In science fiction, there have always been battles, but the scandal during this year’s Hugo Awards, is not the kind fans want to see. These awards recognize achievements in science fiction literature as well as artistry and fan categories. It’s a big deal within the community, and it looks great to everyone that may not be so in touch with our world. The prestigious awards have been handed out since 1953, but this year a controversy between creators has become the main news story.
Fans and writers alike decided that the Hugo Awards had been lacking as of the last few years. They thought that some award winners were not worthy of their titles, and that their work had been chosen based on more political reasons then the actual content of the pieces. A group referred to as the Sad Puppies felt that some work was only recognized based on its reflection of minorities, for instance female or diverse writers and/or characters, or works from those who were recognizable. They decided to release a slate of names that they believe were of high quality and deserving of nominations. It should be noted that both female and writers of diverse backgrounds were included on this list. The Hugos can be voted on by a member of Worldcon, the sponsor of the Hugos, who has paid a $40 membership fee, so it’s accessible to fans. This year, the group got the nominations to tilt in their favor.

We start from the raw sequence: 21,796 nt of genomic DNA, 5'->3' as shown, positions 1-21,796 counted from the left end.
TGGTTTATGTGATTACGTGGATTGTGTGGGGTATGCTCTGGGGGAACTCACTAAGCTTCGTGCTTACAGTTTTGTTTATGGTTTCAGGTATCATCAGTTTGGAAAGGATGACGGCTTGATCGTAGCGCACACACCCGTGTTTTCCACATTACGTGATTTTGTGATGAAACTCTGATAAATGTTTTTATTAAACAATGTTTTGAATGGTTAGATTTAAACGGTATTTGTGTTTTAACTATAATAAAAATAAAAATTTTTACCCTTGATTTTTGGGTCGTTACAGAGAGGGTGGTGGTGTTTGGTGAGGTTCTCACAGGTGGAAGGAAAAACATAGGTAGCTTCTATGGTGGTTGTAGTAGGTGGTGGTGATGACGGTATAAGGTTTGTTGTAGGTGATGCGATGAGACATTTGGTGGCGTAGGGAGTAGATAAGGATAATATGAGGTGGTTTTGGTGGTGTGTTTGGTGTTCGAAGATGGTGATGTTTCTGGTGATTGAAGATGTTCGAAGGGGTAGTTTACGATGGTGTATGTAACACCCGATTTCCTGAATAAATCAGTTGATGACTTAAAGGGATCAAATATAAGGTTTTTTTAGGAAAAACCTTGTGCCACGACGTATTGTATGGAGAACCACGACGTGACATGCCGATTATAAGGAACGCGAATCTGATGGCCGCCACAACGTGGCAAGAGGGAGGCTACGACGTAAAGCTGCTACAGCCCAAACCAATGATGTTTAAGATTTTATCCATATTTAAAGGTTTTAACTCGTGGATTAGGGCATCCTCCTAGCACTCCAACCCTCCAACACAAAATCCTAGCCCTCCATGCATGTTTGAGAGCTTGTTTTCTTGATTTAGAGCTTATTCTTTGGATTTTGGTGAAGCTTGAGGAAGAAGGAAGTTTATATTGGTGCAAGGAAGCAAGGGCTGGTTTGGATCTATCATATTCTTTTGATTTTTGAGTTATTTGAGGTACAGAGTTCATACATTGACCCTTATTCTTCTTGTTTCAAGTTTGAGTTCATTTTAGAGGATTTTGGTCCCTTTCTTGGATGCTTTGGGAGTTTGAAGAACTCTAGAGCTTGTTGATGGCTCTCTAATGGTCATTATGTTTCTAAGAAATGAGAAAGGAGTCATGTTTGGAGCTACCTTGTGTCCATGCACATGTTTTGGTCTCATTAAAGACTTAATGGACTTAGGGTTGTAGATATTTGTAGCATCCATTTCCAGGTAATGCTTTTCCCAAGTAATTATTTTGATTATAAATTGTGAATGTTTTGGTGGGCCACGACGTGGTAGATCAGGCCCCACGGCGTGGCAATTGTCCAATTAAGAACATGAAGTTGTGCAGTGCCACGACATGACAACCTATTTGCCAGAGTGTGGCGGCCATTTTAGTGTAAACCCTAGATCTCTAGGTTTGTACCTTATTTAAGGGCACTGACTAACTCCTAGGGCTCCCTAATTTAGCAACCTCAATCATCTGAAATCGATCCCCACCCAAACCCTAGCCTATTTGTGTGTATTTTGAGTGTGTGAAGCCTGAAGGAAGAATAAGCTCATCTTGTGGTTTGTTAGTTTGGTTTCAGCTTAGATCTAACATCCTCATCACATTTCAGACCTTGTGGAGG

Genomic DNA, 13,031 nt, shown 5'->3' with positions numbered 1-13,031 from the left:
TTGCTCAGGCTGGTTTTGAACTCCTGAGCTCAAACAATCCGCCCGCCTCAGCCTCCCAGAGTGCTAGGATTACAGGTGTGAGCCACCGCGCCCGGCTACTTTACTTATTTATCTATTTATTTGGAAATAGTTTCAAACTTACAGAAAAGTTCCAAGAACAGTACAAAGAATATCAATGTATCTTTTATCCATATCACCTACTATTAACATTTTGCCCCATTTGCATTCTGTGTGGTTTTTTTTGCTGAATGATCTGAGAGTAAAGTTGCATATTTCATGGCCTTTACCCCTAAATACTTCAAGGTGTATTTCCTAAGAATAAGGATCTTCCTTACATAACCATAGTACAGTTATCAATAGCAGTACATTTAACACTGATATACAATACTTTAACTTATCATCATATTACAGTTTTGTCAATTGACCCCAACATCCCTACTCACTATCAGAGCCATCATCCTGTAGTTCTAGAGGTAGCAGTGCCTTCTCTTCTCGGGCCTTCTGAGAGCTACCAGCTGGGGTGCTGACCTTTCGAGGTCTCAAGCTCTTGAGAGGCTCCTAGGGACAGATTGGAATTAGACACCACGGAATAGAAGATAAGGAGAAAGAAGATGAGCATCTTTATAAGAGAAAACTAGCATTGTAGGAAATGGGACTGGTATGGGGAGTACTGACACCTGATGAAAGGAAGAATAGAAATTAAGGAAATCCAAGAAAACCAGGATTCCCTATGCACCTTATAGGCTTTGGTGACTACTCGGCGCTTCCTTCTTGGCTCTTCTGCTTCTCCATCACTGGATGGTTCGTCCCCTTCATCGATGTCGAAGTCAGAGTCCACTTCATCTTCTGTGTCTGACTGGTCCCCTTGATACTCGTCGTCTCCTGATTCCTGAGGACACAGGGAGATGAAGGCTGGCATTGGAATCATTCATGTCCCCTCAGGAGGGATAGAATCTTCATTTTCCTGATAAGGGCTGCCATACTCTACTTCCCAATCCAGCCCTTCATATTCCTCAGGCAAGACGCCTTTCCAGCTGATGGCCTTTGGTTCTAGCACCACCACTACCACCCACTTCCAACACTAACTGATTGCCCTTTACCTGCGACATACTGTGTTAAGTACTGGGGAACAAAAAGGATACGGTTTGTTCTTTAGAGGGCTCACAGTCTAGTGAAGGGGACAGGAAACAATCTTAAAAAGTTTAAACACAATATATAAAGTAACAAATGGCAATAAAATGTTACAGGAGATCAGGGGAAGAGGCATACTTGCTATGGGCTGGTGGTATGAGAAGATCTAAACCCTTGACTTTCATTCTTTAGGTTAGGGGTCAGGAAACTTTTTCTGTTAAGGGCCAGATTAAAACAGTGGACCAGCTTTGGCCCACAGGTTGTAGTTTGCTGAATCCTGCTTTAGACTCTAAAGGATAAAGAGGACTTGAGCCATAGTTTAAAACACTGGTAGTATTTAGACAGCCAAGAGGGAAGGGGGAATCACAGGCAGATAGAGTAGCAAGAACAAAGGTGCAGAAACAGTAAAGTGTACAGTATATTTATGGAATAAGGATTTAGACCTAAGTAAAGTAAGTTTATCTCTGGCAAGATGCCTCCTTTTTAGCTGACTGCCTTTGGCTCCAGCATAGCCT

Also lending their own slate of nominees were the Rabid Puppies. This group takes a much bolder stance. The group’s leader, Vox Day, is a real piece of work. The guy has outwardly raged on many topics from feminism to homosexuality. He is the second person ever to be thrown from the Science Fiction and Fantasy Writers of America organization after using their OFFICIAL Twitter page to use hateful words against black author N.K. Jemisin.
It seems as though the campaigning for nominations worked and was within the rules of the Hugo Awards. Many in the community are disheartened and some authors have refused their nominations. There’s a lot of information floating around the web, and it’s all a battle of words, rules and politics. In the end, though, we all kind of lose.
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